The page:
KM-39 (for type, unknown date); FC-unknown; Cal-Type-108 (unknown date); cf.Gil-SF-8-2 (unknown date); Restrepo-Type-44 (unknown date). UNIQUE discovery coin. The fact that pillar dollars were minted at the Nuevo Reino Mint (Bogota) in 1760 has been known through numismatic literature for quite some time. Page 50 of A. M. Barriga Villalba’s reference “Historia de las Casa de Moneda” states that in 1760, 2,008 Marcos, 6 Onzas, and 0 Ochavas of silver were minted in the form of Pesos (8 Reales), 1 Reales, Medio (1/2 Reales) and Cuartillas (1/4 Reales). However, it is unknown how this is broken down for each of the corresponding denominations. The existence of minor coinage dated 1760 has been known to the numismatic community for quite some time. Approximately a dozen examples of 1760 1 Reales are known, while the 1/2 Real remains unique. The 1/4 Reales it is a different matter, as the Colombian dies for the Cuartillas denomination did not contain a date at this time. Furthermore, Cuartillas were struck each consecutive year from 1759-1771 (with the exception of possibly 1770); therefore, assigning a specific date to them is not possible. Previous to the discovery of this coin, only three dates were known of Pillar 8 Reales produced by the Nuevo Reino Mint (1759, 1762 and 1770). It is estimated that approximately 15 examples of the 1759 8 Reales are known today (See Restrepo pg.113), although this number may be as high as 20. Of the 1762 8 Reales, only two examples can be confirmed, one of which (Restrepo and Barriga Villalba plate coin) is housed in the Museum of the Casa de Moneda Bogota. The second example (Ex: Don Domingo de Irigoyen, Ex: Don Canaparo and Gilboy plate coin) was sold by Numismatica Ars Classica in March of 2002, Auction #22, lot #334 where it hammered for 260,000 Swiss Francs. There are rumors that a third example may exist, however this remains unconfirmed. In regards to the 1770 8 Reales, there are approximately 12 to 14 pieces known (Restrepo pg.120), all of which were found in the corner stone of a Church in Bogota in 2006. Prior to this discovery, 8 Reales dated 1770 were unknown to numismatists, even though there is a known mintage of 289 Marcos, 6 Onzas, and 0 Ochavas (see Barriga Villalba pg. 50). Unlike the Spanish Colonial mints located at Mexico City, Potosi, Bolivia and Lima, Peru, the mint of Nuevo Reino was not known for large outputs of silver coinage. All Colombian silver from this period was minted in small quantities and should be considered RARE. Unlike Mexico, Bolivia, and Peru, which were rich with silver mines, Colombia was not. To the contrary, the mines in Colombia were abundant with gold from which silver was a byproduct. Most of the silver coinage produced at the Nuevo Reino mint was a result of excess metal that was extracted while refining gold. When enough slag silver was extracted, it was then collected and made into coinage. For this reason there are large gaps in the dates that 8 Reales were minted. It is interesting to note that mintage figures do exist, stating that 8 Reales were produced in 1756 and 1761, however no example are known to have survived today. The unique 1760 8 Reales offered here features a few interesting and distinct features. First and foremost the piece exhibits a clear overdate 1760/59 (the only known overdate for a Colombian Pillar 8 Reales). While there are multiple dies known for the 1759, the pillar side die is an exact die match to lot #296 in the July 1996 Bonhams auction of the Alexander Patterson Collection. The assayers initials on the 1760 are arranged “JV” similar to that of the 1759 Nuevo Reino 8 Reales of Ferdinand VI. For all other Nuevo Reino 8 Reales of Charles III (1762 and 1770), the assayers letters are arranged “VJ”, showing in the opposite order. The pillar side die features yet another variant with a large “V” in the spelling of the kings name “CAROLVS”, rather than “CAROLUS” as found in 1762 and 1770. A remarkable and UNIQUE discovery piece that is sure to be one of the centerpieces of its new owner’s collection.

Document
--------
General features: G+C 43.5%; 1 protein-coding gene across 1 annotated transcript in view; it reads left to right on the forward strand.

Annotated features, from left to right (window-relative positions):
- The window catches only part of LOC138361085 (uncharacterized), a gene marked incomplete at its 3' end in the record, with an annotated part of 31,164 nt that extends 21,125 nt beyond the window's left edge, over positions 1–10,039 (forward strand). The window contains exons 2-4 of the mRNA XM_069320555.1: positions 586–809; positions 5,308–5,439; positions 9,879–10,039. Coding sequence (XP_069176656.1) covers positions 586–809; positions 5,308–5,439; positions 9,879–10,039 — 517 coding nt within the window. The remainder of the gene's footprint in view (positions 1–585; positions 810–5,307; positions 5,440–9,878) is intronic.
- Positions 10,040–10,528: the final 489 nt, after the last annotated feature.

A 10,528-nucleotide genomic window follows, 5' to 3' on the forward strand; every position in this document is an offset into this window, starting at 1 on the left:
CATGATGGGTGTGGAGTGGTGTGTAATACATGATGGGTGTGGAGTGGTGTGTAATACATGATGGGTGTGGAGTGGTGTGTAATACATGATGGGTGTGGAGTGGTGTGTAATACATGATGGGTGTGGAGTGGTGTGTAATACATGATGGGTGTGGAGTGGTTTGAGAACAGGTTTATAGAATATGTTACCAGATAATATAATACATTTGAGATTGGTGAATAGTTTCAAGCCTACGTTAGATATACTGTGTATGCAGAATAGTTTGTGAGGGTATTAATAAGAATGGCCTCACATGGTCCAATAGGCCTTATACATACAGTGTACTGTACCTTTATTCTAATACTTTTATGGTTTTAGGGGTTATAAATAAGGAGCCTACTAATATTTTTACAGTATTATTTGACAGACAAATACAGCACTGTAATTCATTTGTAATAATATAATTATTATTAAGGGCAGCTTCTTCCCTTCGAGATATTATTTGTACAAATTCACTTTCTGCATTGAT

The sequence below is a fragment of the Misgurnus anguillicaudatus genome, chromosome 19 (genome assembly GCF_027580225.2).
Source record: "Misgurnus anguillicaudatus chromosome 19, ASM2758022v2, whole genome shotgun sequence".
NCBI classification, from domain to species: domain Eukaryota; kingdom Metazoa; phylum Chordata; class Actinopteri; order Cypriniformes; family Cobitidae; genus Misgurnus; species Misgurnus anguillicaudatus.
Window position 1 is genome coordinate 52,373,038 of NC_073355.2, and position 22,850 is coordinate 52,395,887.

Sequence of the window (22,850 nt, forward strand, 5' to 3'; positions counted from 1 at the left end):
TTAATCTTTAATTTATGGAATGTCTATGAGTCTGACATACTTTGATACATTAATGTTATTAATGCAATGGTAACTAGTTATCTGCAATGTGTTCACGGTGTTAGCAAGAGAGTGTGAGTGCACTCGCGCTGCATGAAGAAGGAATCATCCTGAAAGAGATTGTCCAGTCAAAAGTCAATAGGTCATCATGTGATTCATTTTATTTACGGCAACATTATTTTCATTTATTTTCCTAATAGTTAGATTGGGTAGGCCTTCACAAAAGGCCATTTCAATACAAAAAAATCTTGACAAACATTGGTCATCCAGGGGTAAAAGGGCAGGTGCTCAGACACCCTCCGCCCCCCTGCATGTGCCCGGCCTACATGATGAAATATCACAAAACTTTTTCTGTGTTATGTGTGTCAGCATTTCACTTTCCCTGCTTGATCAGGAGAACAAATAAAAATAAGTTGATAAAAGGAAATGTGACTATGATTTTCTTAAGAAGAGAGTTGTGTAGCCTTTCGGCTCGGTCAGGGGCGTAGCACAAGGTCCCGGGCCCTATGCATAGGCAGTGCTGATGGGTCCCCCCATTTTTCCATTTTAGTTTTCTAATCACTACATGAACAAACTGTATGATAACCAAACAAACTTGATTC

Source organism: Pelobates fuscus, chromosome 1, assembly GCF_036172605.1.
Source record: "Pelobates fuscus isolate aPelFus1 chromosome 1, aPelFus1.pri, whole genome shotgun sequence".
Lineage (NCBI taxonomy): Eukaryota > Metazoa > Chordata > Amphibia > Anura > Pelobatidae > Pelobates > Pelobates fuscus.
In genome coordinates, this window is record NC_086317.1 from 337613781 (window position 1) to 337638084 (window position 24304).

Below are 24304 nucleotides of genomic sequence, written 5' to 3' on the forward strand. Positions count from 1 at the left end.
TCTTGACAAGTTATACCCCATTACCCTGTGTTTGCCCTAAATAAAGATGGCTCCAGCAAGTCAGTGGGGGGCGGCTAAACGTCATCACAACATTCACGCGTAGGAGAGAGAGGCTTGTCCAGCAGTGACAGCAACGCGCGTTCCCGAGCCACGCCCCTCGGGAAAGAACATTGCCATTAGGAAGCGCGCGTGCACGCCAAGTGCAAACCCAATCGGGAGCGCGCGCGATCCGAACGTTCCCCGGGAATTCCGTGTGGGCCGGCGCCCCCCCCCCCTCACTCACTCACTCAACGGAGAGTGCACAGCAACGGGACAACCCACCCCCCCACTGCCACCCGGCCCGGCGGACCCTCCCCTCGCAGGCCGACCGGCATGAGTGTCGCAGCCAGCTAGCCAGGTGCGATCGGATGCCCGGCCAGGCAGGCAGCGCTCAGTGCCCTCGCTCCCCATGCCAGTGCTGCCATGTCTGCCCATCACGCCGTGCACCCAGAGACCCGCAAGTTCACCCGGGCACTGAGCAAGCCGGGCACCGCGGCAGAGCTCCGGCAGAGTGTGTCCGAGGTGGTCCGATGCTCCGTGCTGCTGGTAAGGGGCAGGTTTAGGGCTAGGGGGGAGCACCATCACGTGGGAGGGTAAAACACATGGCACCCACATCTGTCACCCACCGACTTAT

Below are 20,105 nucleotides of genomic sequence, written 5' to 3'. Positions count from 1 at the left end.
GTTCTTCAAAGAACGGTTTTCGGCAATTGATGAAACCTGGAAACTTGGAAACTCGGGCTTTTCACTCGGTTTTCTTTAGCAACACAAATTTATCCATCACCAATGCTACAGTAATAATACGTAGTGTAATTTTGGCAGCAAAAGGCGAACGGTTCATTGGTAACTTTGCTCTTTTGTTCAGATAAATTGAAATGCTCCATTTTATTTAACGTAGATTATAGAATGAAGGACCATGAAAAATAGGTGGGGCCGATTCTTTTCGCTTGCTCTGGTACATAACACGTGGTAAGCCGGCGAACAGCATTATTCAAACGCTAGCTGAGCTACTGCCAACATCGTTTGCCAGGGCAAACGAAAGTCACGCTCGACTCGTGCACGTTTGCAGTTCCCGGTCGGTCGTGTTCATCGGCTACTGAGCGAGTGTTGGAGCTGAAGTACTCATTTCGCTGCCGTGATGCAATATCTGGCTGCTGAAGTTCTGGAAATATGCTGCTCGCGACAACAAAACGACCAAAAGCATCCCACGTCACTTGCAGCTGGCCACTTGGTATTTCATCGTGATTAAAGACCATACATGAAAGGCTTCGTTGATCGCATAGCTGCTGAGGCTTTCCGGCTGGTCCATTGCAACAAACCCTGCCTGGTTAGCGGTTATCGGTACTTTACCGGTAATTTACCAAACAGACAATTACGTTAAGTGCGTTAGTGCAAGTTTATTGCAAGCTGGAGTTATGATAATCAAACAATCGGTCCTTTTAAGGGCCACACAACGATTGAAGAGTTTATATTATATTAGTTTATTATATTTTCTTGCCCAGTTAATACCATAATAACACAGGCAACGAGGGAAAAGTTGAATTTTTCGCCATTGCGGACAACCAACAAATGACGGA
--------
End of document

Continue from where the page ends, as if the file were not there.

NGC AU-58.
PCGS# 717467.

Clon duro segoviano

De aquí

http://www.imperio-numismatico.com/t96127-serias-dudas-sobre-autenticidad#870425

http://www.sixbid.com/browse.html?auction=1863&category=38718&lot=1623496

http://www.acsearch.info/search.html?id=576037

Y a donde finalmente queremos llegar, que es a la próxima subasta de Cayón de duros segovianos

http://www.sixbid.com/browse.html?auction=1891&category=39140&lot=1653856

Página 94 Lote 534

http://www.saladesubasta.com/pdf/Cayon%20Subastas%20-%20Subasta%2028%20Abril%202015.pdf

Parecen clones a la venta en Heritage, certificado por NGC, y Cayón. ¡¡Impresionante!!